19.03.2014 change 19.03.2014

Parasite exposes snail to bird attack

Snail with a parasitic flatworm. Photo by Prof. Helena Wesołowska. Snail with a parasitic flatworm. Photo by Prof. Helena Wesołowska.

The flatworm is an extremely insidious parasite. Not only that it makes snail eyes pulsate and appear as caterpillars, it also changes the host’s behaviour and exposes it to attack by insectivorous birds. The mechanism has been described by researchers from Wrocław.

The study of Prof. Helena Wanda Wesołowska and Prof. Tomasz Wesołowski from the Faculty of Biological Sciences, University of Wrocław, was published in March in the "Journal of Zoology".

Prof. Tomasz Wesołowski explained in an interview with PAP that the parasite - flatworm Leucochloridium paradoxum - has been known since the nineteenth century and it has been suspected for a long time that it must change the behaviour of its intermediate host, the amber snail. However, reliable scientific research on the topic has not been published before. Polish scientists are the first to describe how the flatworm changes the snail’s behaviour.

Snail infected with the parasite looks very distinctively (http://www.youtube.com/watch?v=EWB_COSUXMw). Its tentacles are significantly enlarged, with rhythmically pulsating coloured, ribbed outgrowths within them. This makes the tentacles resemble caterpillars crawling on a leaf and exposes the snail to the attacks of insectivorous birds that do not have snails in their menu. Flatworms use this mimicry to move from snails into birds - their ultimate hosts. There they reach the adult form and produce eggs.

Researchers from the University of Wrocław showed that snail infected with the parasite not only looks different than a healthy snail, but also behaves differently. Observations were carried out in the Bialowieża National Park. Scientists compared the behaviour of healthy amber snails (Succinea putris) and the snails infected with the parasite. Amber snails who carried flatworms were more often found on the higher parts of the plant, even on the topmost leaves and inflorescences, in well -lit places. They chose exposed places, uncovered by leaves, and were much more active. They could move even throughout the 45 min observation, and only occasionally hid their tentacles inside the body. All this meant that the "caterpillars" pulsing in the snail tentacles were more visible to insectivorous birds.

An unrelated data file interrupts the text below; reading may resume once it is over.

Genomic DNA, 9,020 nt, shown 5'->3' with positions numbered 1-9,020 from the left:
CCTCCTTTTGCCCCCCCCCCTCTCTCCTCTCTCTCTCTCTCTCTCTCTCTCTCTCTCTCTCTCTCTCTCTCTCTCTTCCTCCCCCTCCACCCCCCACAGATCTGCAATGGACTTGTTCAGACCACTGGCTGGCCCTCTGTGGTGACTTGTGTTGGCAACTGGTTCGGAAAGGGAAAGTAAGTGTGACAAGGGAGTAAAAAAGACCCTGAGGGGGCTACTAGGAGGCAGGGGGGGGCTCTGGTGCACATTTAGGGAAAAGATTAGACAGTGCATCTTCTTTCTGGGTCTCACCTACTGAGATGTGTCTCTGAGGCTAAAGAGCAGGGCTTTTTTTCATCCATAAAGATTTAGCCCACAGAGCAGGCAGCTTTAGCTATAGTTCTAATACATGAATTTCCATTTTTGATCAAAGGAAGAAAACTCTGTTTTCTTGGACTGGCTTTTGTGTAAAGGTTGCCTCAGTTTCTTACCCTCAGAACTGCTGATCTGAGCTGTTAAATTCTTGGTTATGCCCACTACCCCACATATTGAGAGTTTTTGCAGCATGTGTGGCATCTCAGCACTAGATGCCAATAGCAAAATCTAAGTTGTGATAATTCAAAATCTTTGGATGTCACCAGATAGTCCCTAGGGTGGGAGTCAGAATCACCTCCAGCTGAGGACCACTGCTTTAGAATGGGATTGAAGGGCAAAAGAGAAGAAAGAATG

According to Prof. Wesołowski, adult flatworms are parasites of many birds, including tits, finches and flycatchers. Eggs escape in the droppings of birds. These droppings, rich in mineral salts, are the food of snails. The researcher described that flatworm inserts itself into the liver and prevents the snail from reproducing (thereby preserving the energy needed to sustain the parasite). The parasite gains weight and forms projections which can be seen from the outside as "pulsating caterpillars" in the snail’s tentacles.

Cheated bird does not eat the whole snail, and only tears off its tentacle. Both the snail and the flatworm survive the attack. After some time, the flatworm produces another outgrowth in its host and cheats more birds. Young flatworms are released in the gastrointestinal tract and undergo further stages of development in the bird’s intestine.

"The parasite does not have a single nerve cell, no sensory organs, but the tentacles pulsate only when exposed to light. We have no idea how this happens" - noted the scientist.

At the moment, mechanisms that make the snail change its behaviour under the influence of the flatworm are unknown. According to Prof. Wesołowski, one possible explanation is that the flatworm’s outgrowths are very close to the optic nerve of the snail. Snail carrying the parasite has impaired vision. To maintain an adequate level of illumination, it enters the sunnier parts of the plant. The snail that must sustain the parasite, must also feed longer.

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